Wednesday, November 11

Today’s Reading: Psalm 15; Nehemiah 7:73b-8:3, 5-18; Matthew 15:29-39; Revelation 18:21-24

Today’s passage from Nehemiah is a difficult one for many of us Protestants to resonate with. That’s because the passage presents the law in a way that seems very foreign to us.

We are told, for instance, that after the people heard the reading of the law “all the people went their way to eat and drink and to send portions and to make great rejoicing” (Nehemiah 7:12 from the NRSV). It’s hard to relate to since most of us Protestants have been raised to think of the law as something that limits or restricts us. Consequently, the last thing we would think of doing after hearing the law read is rejoice!

One of my Jewish friends in seminary gave me a new way to think about the law that helped me better understand how the law could be viewed in a positive light. “When you struggle to think about the law in a positive way,” my friend said, “think of the text you Christians are so fond of – John 3:16.”

“Okay…” I replied.

“Good,” she said. “Now go in and take out the words ‘his only begotten son’ from the beginning of the passage and replace them with ‘the law’ so that it reads, ‘God so loved the world, that he gave the law.’ That’s the way many of us Jews think of the law. That’s why the Scriptures can talk about us rejoicing in response to the law!”

My friend’s suggestion was helpful. It helped me get over my bias against the notion of ‘the law’, and embrace it in a healthier manner. So how do you see “the law”? Do you see it negatively - as something restrictive and potentially punitive; or do you see the law as a tool that can draw us into closer relationship with God? Til next time…

Tuesday, November 10

Today’s Readings: Psalm 123; Nehemiah 9:26-38; Matthew 15:21-28; Revelation18:9-20

Today’s group of readings contains the piece of Scripture that has been most formative to me over the years. That piece of Scripture comes from today’s passage from Matthew.

The passage tells of an encounter between Jesus and a Canaanite woman who comes to Jesus to request healing for her daughter.

So what’s so powerful about this healing story that sets it apart from other healing stories?

The power lies in what the encounter reveals about Jesus when he fir refused the woman’s request for healing. Traditional readers of the story would say that Jesus refusal was meant as a way to test the woman’s faith. In case you haven’t figured it out by now, I’m not a traditional reader of texts  I read the story very differently. I read the story as an example of a time when Jesus’ own cultural bias (and hence a piece of his humanity) was revealed.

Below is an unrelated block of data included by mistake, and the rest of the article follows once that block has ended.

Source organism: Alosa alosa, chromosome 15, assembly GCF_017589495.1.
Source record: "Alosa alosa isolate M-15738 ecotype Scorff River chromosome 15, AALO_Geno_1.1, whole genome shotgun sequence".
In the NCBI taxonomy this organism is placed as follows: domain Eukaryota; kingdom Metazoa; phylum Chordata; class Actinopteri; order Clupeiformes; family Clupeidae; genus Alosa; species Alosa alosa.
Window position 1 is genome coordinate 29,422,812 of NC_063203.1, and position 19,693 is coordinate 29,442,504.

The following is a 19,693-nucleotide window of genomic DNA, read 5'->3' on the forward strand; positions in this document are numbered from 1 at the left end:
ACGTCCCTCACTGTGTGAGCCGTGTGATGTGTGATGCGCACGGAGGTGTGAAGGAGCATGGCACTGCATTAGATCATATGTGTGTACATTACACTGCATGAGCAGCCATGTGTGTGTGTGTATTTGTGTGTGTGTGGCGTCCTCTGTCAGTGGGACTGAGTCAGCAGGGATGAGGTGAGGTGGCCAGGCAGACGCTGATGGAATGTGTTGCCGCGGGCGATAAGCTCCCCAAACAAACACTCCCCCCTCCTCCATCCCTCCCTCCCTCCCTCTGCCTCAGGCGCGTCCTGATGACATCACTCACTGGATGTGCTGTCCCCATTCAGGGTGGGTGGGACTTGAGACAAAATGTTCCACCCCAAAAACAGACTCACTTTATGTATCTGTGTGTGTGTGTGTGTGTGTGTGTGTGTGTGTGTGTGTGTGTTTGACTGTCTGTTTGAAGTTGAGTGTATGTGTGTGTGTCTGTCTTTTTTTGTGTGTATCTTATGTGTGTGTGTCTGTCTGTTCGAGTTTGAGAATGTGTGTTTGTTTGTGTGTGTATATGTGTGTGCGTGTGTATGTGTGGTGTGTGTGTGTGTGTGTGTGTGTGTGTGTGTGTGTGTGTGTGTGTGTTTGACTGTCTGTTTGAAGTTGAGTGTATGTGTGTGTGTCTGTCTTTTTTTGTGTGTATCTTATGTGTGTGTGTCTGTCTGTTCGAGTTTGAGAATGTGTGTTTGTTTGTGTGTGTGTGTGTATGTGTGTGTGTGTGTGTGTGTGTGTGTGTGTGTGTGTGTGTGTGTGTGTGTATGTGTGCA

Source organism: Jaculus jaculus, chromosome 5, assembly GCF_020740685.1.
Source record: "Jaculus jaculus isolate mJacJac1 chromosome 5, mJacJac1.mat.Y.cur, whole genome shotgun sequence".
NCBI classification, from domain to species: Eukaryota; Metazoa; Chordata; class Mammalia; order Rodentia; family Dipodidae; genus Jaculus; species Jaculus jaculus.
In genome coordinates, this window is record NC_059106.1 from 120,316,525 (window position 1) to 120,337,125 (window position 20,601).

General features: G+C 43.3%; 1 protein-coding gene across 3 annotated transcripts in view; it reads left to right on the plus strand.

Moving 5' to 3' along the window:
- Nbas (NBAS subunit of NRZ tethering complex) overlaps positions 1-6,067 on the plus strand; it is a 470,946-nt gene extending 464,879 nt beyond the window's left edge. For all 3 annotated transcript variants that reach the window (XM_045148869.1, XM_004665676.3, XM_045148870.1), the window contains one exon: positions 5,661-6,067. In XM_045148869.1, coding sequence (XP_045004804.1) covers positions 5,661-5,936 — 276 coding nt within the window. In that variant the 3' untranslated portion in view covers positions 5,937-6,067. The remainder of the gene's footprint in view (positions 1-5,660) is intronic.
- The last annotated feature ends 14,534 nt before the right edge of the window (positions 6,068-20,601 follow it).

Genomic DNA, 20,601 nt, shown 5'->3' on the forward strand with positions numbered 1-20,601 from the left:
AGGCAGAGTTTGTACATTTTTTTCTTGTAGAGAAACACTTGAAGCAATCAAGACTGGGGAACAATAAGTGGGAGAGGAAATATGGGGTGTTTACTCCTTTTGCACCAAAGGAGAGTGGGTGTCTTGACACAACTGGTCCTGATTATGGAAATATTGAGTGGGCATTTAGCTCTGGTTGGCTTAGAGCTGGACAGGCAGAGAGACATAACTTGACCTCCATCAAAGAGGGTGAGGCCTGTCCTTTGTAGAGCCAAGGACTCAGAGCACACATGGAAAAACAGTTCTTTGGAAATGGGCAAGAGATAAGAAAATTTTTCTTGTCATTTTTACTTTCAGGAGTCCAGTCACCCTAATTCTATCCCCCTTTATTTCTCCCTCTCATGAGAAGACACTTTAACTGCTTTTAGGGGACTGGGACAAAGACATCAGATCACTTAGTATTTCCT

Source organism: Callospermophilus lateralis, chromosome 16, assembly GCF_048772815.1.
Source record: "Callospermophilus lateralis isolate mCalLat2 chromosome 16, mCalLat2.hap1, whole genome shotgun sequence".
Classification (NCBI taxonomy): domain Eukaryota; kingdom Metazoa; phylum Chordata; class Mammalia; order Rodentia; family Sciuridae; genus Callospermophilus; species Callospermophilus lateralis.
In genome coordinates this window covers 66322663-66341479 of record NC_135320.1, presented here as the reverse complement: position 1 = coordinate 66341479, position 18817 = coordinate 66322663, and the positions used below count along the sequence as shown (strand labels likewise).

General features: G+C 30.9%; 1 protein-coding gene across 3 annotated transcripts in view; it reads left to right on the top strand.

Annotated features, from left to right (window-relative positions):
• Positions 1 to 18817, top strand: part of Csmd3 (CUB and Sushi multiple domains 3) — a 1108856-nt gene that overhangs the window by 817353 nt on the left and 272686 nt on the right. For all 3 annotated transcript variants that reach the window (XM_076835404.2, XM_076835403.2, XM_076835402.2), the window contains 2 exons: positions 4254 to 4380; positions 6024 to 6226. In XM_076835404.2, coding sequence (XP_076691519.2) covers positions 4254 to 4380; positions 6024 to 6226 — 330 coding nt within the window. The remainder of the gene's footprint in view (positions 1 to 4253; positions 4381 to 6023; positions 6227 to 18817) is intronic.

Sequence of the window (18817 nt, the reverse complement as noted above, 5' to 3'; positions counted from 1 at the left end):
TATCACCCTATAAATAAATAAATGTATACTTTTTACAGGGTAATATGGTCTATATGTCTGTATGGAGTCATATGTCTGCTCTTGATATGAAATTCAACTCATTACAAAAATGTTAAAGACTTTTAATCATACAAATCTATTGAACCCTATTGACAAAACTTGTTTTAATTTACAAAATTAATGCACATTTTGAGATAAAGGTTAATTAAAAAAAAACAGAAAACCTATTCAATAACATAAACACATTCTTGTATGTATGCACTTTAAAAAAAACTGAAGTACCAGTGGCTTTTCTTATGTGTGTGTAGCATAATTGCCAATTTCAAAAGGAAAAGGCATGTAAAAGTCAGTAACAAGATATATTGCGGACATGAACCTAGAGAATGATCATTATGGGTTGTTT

Here’s why the story is so powerful for me.

The story tells me that Jesus was not afraid to confront his own biases in life and move beyond them whenever he encountered them. As someone who professes to follow this Jesus, I am compelled to do the saame. As much as I would LOVE to think I have no biases whatsoever, each day I am reminded there are growing edges for me. Perhaps you are in the same boat.

If that’s the case, I would urge you to draw strength from Jesus’ example and open yourself to overcoming those biases whenever you encounter them. Til next time…

Monday, November 9

Today’s Readings: Psalm 135; Nehemiah 9:1-15; Matthew 15:1-20; Revelation 18:1-8

From the time I was very young, I was an incredibly verbal person. I thought quickly on my feet and had (at least by my own standards) a good sense of humor which I used frequently.

One day when I was in my sophomore English class, my teacher - Mr. Wilson - commented that I was an incredibly sarcastic person. I didn’t know what the word sarcastic meant, so I said, “Thanks.” When I got home, I looked up the word and found out it meant things like “biting”, “cutting”, “bitter”, and “derisive”.

I was surprised to hear those words used in relation to me – so I started to pay more attention to the way I spoke. And you know what? Mr. Wilson was right. Much of my humor was at the expense of others. As I moved forward, I made a conscious effort to be more aware of the words I used and how they might affect others.

Jesus was clued in to the importance of words. That’s why he’s quoted in today’s passage from Matthew as saying, “It’s not what goes into the mouth that defiles a person, but it is what comes out of the mouth that defiles” (Matthew 15:11 from the NRSV). Today I would invite you to be more aware of the words that come out of your mouth. Do those words encourage and uplift others; or do those words berate and diminish others? And what do those words suggest about the condition of your own heart? Til next time…

Sunday, November 8

Today’s Reading: Ruth 3:1-5 & 4:13-17
I find it fascinating how the author handles the culmination of the story of Ruth in today’s reading. Rather than putting Ruth front and center, the author chose to put the focus on Naomi. The women of the community, for instance, responded to the birth of the new baby by observing Naomi (not Ruth) now has a son. And when Ruth’s name is mentioned by the women of the community, she is mentioned as being a blessing to Naomi. This reminds me that the focus of the storylines of our lives often don’t turn out the way in which we expect.

So what does Naomi do that’s so extraordinary and that makes her worth of mention?

In her commentary on the text titled “The Story of Ruth: Moments of Loss & Faith”, Sister Joan Chittister noted that in the midst of her grief Naomi asked herself a central question that shaped the storyline for both Ruth and herself: “what is it in [me] that lies unfinished and [begs] to be done if the will of God is ever to be completed in [me]”. That question drew her (and Ruth) back to Judea.

Today, I would invite you to ask yourself the same question: what is it in me that lies unfinished and begs to be done if the will of God is ever to be completed in me. Then open yourself to the possibilities that will unfold before you as you contempt the answers. Til next time…